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LIFE AND CHARACTER
OF THE LATE REVEREND, LEARNED, AND PIOUS
"Mr. JONATHAN EDWARDS,
PRESIDENT OF THE COLLEGE OF NEW-JERSEY.
Extracts from his Private Writings & Diary.
AND ALSO SEVENTEEN
ON VARIOUS IMPORTANT SUBJECTS.
The righteous shall be in everlasting remembrance, Pfal. cxii. 6.
Printed by ANDREW WRIGHT, For S. & E. BUTLER,
PRESIDENT EDWARDS, in the esteem of all the judicious, who were well acquainted with him, either personally, or by his writings, was one of the greatest-best-and most useful of men, that have lived in this age.
He discovered himself to be one of the greatest of divines by his conversation, preaching, and writings: one of remarkable strength of mind, clearness of thought, and depth of penetration, who well understood, and was able, above most others, to vindicate the great doctrines of christianity.
AND no one perhaps, has been in our day more universally esteemed and acknowledged to be a bright Christian, an eminently good man. His love to God and man; his zeal for God, and his caufe; his uprightness, humility, self-denial, and weanedness from the world; his close walk with God; his conscientious, constant, and universal obedience, in all exact and holy ways of living in one word, the goodness, the holiness of his heart, has been as evident and conspicuous, as the uncommon greatness and strength of his understanding.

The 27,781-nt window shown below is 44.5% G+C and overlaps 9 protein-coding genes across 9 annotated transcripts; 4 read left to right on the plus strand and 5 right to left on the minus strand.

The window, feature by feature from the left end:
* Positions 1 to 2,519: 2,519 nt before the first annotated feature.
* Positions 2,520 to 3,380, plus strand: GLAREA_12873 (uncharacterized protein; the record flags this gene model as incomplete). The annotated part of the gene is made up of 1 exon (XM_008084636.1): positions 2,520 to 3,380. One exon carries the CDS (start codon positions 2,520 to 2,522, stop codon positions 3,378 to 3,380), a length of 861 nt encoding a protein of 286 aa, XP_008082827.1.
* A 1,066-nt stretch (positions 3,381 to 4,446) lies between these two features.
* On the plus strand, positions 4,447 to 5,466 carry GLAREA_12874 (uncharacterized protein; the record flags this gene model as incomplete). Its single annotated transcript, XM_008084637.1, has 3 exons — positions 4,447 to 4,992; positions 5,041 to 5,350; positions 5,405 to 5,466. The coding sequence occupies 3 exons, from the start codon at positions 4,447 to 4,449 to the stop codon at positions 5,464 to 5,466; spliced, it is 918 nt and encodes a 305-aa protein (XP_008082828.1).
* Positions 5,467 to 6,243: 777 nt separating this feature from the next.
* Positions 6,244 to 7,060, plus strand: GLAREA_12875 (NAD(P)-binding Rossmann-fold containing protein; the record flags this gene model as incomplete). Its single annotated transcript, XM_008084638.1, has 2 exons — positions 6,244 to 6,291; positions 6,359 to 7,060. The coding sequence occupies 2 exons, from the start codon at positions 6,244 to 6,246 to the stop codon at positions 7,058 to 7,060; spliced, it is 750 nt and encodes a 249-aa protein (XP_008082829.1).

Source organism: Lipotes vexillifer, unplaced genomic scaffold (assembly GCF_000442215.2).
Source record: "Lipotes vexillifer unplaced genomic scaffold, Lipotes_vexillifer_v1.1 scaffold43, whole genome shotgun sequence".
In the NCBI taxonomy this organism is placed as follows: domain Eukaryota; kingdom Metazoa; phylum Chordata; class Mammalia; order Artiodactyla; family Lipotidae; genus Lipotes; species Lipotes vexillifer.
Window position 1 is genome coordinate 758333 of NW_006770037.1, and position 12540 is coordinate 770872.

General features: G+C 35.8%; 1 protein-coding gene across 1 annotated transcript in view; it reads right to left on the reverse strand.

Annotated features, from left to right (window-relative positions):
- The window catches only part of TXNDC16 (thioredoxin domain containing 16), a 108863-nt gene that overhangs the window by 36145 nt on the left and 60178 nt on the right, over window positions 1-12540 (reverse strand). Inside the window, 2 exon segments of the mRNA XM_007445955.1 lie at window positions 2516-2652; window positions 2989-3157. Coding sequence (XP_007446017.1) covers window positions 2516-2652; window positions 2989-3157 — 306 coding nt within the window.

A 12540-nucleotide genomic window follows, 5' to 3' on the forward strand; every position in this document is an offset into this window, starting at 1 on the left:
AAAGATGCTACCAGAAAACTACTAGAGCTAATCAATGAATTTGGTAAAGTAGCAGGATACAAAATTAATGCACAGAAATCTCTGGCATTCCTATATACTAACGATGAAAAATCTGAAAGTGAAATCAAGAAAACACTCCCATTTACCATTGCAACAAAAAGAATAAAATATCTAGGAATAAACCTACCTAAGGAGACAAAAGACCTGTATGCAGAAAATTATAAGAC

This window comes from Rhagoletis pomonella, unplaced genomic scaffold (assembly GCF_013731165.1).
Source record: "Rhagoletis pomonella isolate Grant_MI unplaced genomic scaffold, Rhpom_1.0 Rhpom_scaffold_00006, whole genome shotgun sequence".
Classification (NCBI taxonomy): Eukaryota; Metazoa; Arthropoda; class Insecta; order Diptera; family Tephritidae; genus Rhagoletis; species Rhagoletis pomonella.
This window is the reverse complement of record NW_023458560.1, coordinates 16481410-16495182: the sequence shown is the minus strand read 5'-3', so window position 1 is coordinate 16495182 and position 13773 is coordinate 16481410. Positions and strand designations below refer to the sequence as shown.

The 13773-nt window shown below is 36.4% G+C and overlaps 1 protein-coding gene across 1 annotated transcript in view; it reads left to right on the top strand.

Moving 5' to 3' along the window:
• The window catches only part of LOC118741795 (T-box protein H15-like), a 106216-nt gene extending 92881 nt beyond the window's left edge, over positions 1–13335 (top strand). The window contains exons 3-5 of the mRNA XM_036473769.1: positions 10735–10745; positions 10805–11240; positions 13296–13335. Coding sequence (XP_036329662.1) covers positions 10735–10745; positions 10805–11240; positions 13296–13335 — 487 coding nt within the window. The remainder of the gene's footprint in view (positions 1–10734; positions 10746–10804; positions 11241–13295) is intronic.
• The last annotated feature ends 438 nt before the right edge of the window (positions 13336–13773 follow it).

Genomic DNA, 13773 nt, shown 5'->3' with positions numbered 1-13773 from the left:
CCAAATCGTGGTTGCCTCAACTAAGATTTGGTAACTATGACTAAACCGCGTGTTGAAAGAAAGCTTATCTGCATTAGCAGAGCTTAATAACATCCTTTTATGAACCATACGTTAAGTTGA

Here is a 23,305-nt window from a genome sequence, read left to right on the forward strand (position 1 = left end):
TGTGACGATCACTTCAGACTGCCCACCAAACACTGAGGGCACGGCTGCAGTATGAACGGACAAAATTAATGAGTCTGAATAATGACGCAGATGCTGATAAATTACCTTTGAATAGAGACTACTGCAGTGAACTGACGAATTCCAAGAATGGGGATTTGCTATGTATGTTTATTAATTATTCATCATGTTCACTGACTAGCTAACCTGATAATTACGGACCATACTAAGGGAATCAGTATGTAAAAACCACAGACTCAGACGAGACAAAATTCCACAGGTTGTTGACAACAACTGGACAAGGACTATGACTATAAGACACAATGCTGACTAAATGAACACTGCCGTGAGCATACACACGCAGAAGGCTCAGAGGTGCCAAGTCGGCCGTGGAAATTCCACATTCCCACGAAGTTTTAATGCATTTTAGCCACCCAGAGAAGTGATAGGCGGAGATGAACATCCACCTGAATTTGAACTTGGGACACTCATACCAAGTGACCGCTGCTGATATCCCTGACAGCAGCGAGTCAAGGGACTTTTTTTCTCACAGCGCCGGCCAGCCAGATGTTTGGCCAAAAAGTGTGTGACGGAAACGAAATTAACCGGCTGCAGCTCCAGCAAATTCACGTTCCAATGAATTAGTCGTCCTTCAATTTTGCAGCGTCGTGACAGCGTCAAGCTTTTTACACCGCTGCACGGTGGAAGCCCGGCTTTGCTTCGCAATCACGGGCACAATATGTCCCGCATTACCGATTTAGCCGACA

AND that this distinguished light has not shone in vain, there are a cloud of witnesses. God, who gave him his great talents, led him into a way of improving them, both by preaching and writing, which has doubtless proved the means of converting many from the error of their ways; and of greatly promoting the interest of Christ's church, both in America and Europe. And there is reason to hope, that though he is now dead, he will yet speak for a great while to come, to the great comfort and advantage of the church of Chrift; that his publications will produce a yet greater harvest, as an addition to his joy and crown of rejoicing in the day of the Lord.
BUT the design of the following memoirs, is not merely to publish these things, and tell the world how> eminently great, wise, holy, and useful President Edwards was; but rather to inform in what way, and by what means, he attained to such an uncommon stock of knowledge and holiness; and how, in the improvement of this, he did so much good to mankind; that others may hereby be directed and excited to go and do likewise.
THE reader is, therefore, not to expect a mere encomium on the dead, but a faithful and plain narration